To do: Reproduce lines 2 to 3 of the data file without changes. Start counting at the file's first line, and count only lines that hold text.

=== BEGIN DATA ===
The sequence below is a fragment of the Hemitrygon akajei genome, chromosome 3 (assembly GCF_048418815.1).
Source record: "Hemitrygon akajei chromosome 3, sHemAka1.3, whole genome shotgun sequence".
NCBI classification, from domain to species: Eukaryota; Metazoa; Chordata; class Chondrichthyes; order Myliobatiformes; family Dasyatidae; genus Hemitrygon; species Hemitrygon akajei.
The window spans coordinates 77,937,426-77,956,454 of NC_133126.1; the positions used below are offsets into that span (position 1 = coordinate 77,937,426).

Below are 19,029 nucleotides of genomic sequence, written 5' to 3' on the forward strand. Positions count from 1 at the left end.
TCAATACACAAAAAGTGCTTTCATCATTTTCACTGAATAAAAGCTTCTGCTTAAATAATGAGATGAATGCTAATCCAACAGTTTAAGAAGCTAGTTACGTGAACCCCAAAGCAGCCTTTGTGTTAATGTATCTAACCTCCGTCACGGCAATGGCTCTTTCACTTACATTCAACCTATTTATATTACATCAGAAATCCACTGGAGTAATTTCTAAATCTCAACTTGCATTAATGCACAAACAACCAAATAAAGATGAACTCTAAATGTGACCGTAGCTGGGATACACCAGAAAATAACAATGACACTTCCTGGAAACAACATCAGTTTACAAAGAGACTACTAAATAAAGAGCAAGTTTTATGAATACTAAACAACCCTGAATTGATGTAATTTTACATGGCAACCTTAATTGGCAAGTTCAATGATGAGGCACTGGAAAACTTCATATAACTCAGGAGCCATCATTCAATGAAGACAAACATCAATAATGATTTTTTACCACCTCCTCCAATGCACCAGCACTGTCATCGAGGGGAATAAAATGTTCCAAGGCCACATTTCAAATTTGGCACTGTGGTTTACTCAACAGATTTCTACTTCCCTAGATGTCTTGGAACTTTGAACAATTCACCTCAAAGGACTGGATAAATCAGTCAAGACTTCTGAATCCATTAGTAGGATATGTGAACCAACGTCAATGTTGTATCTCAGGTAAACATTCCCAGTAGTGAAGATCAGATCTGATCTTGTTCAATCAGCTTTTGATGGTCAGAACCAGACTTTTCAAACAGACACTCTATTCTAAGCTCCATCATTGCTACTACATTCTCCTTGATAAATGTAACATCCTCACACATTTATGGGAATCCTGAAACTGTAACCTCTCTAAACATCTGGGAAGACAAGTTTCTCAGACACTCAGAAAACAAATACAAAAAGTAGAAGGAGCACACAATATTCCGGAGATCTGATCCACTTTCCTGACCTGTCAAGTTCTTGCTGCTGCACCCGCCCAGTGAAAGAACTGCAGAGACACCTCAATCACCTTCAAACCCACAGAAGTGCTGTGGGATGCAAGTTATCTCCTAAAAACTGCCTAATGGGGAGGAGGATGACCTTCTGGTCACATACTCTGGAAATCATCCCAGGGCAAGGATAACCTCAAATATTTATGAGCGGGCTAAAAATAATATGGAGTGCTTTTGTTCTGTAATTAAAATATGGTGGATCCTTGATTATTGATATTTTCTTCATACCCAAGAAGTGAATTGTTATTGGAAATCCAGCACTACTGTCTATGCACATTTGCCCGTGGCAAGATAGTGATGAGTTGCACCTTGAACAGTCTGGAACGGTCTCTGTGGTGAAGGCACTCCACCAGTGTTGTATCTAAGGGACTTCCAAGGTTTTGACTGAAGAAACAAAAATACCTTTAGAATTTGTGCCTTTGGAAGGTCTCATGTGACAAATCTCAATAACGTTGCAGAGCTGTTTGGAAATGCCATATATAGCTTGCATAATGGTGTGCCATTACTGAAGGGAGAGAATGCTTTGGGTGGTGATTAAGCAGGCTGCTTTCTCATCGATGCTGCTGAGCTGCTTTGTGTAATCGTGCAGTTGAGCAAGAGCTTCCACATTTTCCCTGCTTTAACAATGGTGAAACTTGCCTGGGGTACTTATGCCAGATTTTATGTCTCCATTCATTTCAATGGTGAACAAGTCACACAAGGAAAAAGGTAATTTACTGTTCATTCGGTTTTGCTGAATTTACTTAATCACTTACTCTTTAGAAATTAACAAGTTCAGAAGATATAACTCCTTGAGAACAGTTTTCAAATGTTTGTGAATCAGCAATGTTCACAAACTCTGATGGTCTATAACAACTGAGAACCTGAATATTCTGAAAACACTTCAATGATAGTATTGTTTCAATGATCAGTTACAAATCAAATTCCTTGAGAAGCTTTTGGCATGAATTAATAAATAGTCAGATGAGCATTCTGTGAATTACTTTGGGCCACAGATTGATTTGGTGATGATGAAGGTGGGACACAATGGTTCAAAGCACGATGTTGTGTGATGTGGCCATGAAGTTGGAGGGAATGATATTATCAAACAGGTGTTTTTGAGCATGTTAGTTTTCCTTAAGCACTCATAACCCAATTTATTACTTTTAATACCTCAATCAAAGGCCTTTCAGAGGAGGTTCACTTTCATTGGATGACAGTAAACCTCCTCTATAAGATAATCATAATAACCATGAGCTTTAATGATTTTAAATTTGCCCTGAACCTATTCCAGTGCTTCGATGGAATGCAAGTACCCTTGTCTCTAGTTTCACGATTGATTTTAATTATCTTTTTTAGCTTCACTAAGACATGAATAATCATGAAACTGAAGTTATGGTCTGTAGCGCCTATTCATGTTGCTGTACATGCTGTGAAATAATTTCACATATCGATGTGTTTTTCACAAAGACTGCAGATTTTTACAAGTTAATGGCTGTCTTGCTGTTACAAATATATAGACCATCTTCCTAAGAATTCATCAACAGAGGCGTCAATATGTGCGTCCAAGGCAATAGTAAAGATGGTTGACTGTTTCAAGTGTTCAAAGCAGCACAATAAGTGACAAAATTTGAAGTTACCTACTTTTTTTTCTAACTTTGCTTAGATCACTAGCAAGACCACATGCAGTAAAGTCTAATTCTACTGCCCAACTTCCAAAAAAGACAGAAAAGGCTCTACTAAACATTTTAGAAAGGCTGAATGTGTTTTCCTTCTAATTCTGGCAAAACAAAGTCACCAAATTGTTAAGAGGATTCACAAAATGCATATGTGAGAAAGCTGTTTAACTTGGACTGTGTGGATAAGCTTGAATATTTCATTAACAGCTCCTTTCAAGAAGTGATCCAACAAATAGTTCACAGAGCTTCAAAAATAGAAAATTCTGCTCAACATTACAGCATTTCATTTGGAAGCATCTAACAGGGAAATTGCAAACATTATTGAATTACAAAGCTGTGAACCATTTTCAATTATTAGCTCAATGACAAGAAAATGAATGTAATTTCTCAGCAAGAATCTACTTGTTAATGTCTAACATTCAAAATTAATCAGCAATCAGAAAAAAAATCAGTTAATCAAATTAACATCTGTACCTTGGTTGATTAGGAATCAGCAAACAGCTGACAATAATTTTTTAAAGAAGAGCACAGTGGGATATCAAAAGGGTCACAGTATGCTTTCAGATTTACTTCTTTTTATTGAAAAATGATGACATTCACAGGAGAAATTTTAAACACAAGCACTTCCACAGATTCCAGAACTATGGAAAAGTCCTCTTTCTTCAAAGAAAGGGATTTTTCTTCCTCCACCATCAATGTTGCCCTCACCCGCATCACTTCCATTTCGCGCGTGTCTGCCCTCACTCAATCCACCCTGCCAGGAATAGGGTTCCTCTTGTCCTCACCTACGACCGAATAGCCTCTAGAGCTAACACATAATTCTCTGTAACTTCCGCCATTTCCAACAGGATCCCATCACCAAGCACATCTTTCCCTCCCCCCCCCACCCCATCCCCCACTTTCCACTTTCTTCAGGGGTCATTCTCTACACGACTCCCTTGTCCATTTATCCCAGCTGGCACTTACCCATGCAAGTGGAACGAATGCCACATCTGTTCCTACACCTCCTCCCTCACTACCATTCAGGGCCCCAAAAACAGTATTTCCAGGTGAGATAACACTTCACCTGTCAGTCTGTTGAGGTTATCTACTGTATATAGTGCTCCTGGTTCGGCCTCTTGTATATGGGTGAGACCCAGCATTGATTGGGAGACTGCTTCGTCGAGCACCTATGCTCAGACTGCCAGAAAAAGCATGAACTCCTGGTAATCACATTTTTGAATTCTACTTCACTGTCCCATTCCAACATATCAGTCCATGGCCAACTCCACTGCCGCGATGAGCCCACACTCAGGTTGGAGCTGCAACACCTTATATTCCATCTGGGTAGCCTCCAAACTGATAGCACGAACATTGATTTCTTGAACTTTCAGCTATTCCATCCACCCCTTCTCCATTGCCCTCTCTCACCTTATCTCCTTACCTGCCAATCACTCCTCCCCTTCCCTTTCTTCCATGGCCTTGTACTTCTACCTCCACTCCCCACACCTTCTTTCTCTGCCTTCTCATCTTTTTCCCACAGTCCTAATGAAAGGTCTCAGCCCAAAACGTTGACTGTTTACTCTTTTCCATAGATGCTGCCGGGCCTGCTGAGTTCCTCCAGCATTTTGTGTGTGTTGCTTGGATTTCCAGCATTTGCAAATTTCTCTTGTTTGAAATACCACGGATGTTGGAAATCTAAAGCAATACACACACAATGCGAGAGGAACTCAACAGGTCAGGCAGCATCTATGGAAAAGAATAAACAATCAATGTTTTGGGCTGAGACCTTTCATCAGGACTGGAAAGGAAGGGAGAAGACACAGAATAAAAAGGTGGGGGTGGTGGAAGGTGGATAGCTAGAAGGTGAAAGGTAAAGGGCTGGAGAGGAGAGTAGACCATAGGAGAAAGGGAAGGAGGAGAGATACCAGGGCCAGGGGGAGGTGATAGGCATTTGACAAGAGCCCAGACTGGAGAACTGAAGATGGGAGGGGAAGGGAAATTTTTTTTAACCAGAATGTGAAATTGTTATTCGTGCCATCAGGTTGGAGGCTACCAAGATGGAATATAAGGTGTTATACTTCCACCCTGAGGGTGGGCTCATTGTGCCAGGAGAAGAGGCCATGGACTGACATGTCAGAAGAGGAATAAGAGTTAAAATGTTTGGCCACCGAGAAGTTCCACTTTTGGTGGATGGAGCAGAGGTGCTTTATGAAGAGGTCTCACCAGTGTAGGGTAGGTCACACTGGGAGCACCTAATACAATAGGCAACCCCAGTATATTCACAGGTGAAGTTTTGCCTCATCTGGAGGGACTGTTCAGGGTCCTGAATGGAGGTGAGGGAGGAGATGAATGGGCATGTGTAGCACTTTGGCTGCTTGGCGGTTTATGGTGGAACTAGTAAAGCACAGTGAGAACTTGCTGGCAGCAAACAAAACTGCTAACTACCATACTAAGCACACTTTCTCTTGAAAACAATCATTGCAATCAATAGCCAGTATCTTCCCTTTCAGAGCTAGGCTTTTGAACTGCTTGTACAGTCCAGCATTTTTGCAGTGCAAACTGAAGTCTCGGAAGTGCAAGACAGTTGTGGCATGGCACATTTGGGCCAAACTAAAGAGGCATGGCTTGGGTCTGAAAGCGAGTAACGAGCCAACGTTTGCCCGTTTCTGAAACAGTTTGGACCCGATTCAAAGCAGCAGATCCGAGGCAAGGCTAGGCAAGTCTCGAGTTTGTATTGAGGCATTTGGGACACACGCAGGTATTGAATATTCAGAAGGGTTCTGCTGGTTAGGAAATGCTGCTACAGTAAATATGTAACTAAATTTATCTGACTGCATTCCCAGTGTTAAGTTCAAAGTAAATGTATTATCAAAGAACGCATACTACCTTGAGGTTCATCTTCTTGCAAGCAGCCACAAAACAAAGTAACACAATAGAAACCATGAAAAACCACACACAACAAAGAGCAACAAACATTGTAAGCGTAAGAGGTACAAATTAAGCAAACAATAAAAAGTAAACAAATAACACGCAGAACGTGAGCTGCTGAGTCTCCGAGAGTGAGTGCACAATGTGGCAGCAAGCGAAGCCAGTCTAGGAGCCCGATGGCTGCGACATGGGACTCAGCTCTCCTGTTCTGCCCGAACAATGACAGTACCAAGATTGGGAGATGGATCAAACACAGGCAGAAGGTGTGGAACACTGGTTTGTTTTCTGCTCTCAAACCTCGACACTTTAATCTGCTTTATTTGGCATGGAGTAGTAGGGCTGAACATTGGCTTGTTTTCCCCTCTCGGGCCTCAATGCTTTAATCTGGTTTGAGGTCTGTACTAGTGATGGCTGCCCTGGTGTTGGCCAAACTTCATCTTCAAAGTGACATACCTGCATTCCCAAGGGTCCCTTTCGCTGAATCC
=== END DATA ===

Source record: "Hemitrygon akajei chromosome 3, sHemAka1.3, whole genome shotgun sequence".
NCBI classification, from domain to species: Eukaryota; Metazoa; Chordata; class Chondrichthyes; order Myliobatiformes; family Dasyatidae; genus Hemitrygon; species Hemitrygon akajei.